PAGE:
Getting Prehistoric in Krabi

Planning a trip to Krabi, Thailand? Add kayaking to your list!
Editor’s Note: I was a guest of Tourism Authority of Thailand during my time in Krabi.

My paddle dips into the glassy green water of Bor Thor, and the shrimp start dancing.

Hundreds of tiny creatures pop out of the water, hop across it like rocks skipping, and then dive back down into its depths.

“We’re almost there,” our guide, Man, who also graciously volunteered to steer my kayak, informs us.

Our three fire-engine-red kayaks skirt around a small turn and into a mangrove forest and then we see it: a half-moon emerging from the water and moving upward into a towering karst shrouded in palm trees and other jungle foliage.

We’re kayaking in Krabi — something I honestly never thought I’d do. Mostly because, let’s be real, I’m not so skilled at kayak navigation.

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The Gift Guide for Travelers featuring only sustainable gifts and gifts which give back to local communities. For more, visit www.dtravelsround.com

The Best Gifts for Travelers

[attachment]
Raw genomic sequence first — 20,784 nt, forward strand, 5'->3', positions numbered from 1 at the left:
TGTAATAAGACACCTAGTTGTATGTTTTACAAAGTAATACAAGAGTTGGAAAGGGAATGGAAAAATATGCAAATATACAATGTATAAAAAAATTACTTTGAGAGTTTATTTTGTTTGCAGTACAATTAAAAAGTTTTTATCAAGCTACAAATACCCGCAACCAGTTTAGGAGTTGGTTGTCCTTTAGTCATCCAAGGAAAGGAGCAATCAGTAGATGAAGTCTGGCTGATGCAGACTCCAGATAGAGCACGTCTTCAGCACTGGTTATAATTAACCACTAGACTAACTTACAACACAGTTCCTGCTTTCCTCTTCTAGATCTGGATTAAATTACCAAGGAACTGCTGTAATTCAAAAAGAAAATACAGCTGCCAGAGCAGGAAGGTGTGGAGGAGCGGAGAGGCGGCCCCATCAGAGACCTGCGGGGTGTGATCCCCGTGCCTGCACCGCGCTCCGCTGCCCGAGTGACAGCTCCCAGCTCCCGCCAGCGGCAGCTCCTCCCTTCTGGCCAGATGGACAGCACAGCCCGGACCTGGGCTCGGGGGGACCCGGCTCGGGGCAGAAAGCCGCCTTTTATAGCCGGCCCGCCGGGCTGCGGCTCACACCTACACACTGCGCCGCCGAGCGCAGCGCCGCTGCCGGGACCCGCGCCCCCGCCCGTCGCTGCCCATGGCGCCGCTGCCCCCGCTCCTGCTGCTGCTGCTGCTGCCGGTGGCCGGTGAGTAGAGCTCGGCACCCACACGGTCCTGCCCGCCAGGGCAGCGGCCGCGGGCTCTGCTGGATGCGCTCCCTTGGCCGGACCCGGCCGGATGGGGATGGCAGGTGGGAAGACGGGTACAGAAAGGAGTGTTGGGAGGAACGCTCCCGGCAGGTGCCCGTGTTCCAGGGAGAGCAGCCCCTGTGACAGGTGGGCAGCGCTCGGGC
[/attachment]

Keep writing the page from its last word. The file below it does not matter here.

The Gift Guide for Travelers featuring only sustainable gifts and gifts which give back to local communities. For more, visit www.dtravelsround.com

There are so many gifts for travelers on the market, and will soon be an onslaught of online gift guides for travelers. But, this guide is different.Welcome to the second edition of The Feel Good Gift Guide, which highlights some of the best gifts for travelers in your life.

Why?

Below, you will find only sustainable gifts that are either locally sourced or give back to communities. So, keep that special traveler (or travelers) in mind and get shopping for the holiday season today and give the travelers in your life something special! And, people who know me, these are ALL excellent gifts for a certain person you know.